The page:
within the Christian dispensation.

Of the great Ampere, who, taking up Volta's work in
electricity, developed it in many directions, the same is
to be recorded. Andre Marie Ampere 1 was, accord-
ing to the judgment of all who knew him and as
his discoveries show, a man remarkable alike for acu-
teness and width of mind, a many-sided genius. His
point of departure in science was Oerstedt's accidental
discovery of the influence of a galvanic current on a
magnetised needle. This at once suggested to Ampere
a truth of much larger scope, namely, that magnetism
could be transformed into electricity, and that electric
currents in general exercised an influence on one another.
He devised apparatus for the investigation of this hypo-
thesis, and in a short time had established its truth, and
formulated the laws according to which currents attract
and repel one another, and cause deflections of magnetic
needles. These discoveries have proved inexhaustible
in their consequences, and mark the first step towards
a true understanding of earth-magnetism and of magne-
tism in general. While the general course of scientific
discovery is the establishment of the facts by one in-
vestigator, a general explanation of them by a second,
and an exact formulation of the laws governing them
by a third, in the case of electro-dynamics the three

1 For Ampere cf. our article in the Stimmen aus Maria-Laach LXI
(1901) 20 36 151 165. Cf. also two letters of Ampere's in the
Comptes rendus of the Academy of Science 92, Paris 1881, 398 954.


stages were performed by the single mind of Ampere.
"A man who possessed all the characteristics of scientific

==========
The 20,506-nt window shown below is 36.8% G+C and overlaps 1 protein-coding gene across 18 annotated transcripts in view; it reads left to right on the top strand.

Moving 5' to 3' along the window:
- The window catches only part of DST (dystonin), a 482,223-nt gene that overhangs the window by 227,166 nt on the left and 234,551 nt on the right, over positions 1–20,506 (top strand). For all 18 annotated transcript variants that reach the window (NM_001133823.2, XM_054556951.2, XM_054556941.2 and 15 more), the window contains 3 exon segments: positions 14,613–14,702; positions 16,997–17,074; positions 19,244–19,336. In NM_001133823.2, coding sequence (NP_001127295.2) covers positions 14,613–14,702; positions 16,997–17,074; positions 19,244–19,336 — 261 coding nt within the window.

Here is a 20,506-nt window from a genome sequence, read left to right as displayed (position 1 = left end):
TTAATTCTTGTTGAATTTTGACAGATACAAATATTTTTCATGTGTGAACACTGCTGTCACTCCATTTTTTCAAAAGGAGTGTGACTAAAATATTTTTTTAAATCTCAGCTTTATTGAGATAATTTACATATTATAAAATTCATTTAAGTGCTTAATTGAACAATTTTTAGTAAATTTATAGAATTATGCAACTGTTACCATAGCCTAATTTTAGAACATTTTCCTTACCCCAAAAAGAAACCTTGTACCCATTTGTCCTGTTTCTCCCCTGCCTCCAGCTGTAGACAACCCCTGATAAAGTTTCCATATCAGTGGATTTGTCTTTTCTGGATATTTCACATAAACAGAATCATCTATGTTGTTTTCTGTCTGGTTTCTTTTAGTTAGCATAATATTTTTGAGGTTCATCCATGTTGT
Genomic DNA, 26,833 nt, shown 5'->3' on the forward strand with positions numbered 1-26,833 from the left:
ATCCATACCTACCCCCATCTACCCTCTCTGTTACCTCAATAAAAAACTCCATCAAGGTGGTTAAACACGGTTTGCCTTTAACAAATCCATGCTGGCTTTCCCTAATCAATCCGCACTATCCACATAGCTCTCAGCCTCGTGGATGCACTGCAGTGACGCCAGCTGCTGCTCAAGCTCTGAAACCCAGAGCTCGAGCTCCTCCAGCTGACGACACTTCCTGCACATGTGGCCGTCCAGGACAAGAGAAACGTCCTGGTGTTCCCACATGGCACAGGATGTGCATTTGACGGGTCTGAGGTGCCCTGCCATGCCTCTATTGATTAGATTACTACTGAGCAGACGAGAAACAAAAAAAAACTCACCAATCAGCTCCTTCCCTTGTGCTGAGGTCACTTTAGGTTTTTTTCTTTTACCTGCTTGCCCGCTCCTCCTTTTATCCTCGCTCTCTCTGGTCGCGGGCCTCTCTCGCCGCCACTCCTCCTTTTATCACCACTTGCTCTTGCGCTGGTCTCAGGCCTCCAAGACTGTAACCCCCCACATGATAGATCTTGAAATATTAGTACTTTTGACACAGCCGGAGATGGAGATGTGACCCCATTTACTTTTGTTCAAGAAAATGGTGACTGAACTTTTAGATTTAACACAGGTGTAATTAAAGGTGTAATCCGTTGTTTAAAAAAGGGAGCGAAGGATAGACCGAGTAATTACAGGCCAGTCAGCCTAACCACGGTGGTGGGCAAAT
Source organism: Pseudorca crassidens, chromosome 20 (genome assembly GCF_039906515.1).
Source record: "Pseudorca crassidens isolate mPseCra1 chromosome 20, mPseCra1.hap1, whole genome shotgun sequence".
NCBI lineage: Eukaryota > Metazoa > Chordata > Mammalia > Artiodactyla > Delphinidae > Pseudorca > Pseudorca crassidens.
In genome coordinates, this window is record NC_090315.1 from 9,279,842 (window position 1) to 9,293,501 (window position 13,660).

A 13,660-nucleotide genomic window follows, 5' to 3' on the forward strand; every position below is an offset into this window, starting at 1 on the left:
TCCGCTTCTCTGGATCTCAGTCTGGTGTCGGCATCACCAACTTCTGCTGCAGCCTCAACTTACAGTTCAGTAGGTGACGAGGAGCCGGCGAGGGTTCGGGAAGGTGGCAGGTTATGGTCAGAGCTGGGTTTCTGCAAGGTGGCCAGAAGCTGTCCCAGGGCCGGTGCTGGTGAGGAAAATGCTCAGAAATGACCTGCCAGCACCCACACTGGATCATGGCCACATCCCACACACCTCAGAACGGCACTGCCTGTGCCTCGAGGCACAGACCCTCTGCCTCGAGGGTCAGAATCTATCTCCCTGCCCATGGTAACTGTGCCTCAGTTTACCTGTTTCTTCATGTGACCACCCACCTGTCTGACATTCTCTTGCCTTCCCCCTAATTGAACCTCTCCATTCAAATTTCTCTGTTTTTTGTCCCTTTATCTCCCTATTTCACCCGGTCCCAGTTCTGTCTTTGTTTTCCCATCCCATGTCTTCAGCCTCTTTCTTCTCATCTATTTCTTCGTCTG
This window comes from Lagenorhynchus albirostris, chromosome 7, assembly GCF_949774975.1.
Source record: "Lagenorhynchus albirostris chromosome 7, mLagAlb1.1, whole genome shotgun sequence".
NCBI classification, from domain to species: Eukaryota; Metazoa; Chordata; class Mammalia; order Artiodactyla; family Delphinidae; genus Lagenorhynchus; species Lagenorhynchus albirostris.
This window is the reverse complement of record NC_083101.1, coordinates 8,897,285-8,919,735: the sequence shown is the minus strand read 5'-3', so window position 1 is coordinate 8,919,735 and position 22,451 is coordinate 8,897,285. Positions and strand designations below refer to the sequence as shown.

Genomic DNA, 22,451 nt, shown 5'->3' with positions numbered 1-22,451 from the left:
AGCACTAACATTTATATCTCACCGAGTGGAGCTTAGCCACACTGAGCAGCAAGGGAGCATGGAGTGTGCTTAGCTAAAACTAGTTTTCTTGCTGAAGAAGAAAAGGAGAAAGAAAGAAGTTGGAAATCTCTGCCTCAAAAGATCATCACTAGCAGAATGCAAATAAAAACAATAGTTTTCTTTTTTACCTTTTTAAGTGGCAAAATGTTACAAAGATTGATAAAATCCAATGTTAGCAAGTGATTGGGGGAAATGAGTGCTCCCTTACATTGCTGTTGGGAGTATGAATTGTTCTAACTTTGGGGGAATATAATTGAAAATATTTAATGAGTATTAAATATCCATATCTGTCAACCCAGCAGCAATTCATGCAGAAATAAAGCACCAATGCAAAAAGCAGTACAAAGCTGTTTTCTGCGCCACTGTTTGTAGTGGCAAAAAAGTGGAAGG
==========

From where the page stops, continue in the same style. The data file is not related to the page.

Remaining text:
genius, spacious vision, acuteness, and infallible accuracy
in deduction", is the estimate of Ampere given by
Clausius 1 , surely a competent judge. And Bertrand
says: "Ampere's essay .is- one of trie most wonderful
productions of modern science, and forms the foundation
of the vastest and most perfect construction erected
by natural philosophy since the time of Newton." 2

Science owes to Ampere other discoveries in addition
to those which have made his name immortal. He opened
his career with mathematical works of great brilliancy,
and it was, indeed, through these that he obtained his
position in Paris and Membership of the Academy of
Sciences. In Chemistry he had independently re-esta-
blished the important law discovered by Avogadro 3 in
1 8 1 1 but since then completely forgotten : and in the
controversy on the nature of chlorine he was a vigorous
upholder of the true view at a time when the greatest
specialists in Chemistry confessed themselves puzzled 4 .
In Zoology and Botany he was also thoroughly grounded.
But it was philosophy proper that interested him most,